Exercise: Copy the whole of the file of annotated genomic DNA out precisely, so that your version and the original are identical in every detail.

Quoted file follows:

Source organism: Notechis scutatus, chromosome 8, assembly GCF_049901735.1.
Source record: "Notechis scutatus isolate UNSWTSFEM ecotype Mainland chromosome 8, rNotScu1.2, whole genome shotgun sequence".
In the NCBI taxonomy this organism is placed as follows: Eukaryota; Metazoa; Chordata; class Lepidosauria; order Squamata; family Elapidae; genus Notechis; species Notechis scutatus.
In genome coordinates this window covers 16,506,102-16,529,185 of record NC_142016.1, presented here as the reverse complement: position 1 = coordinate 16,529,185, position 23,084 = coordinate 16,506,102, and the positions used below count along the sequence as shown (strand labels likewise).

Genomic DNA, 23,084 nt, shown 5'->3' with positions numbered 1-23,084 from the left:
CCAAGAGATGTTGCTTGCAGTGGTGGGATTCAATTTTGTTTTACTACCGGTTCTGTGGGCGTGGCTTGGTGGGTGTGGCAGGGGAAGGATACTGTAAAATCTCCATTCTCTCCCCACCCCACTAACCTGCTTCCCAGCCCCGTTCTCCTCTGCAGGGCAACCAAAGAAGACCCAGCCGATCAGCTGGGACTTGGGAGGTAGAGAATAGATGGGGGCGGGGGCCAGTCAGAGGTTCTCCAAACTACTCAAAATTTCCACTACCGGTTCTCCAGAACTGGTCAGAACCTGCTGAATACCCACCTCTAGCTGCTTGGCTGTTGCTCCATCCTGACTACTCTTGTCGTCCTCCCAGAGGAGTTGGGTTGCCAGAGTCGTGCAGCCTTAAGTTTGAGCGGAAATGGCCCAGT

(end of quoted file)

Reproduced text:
Source organism: Notechis scutatus, chromosome 8, assembly GCF_049901735.1.
Source record: "Notechis scutatus isolate UNSWTSFEM ecotype Mainland chromosome 8, rNotScu1.2, whole genome shotgun sequence".
In the NCBI taxonomy this organism is placed as follows: Eukaryota; Metazoa; Chordata; class Lepidosauria; order Squamata; family Elapidae; genus Notechis; species Notechis scutatus.
In genome coordinates this window covers 16,506,102-16,529,185 of record NC_142016.1, presented here as the reverse complement: position 1 = coordinate 16,529,185, position 23,084 = coordinate 16,506,102, and the positions used below count along the sequence as shown (strand labels likewise).

Genomic DNA, 23,084 nt, shown 5'->3' with positions numbered 1-23,084 from the left:
CCAAGAGATGTTGCTTGCAGTGGTGGGATTCAATTTTGTTTTACTACCGGTTCTGTGGGCGTGGCTTGGTGGGTGTGGCAGGGGAAGGATACTGTAAAATCTCCATTCTCTCCCCACCCCACTAACCTGCTTCCCAGCCCCGTTCTCCTCTGCAGGGCAACCAAAGAAGACCCAGCCGATCAGCTGGGACTTGGGAGGTAGAGAATAGATGGGGGCGGGGGCCAGTCAGAGGTTCTCCAAACTACTCAAAATTTCCACTACCGGTTCTCCAGAACTGGTCAGAACCTGCTGAATACCCACCTCTAGCTGCTTGGCTGTTGCTCCATCCTGACTACTCTTGTCGTCCTCCCAGAGGAGTTGGGTTGCCAGAGTCGTGCAGCCTTAAGTTTGAGCGGAAATGGCCCAGT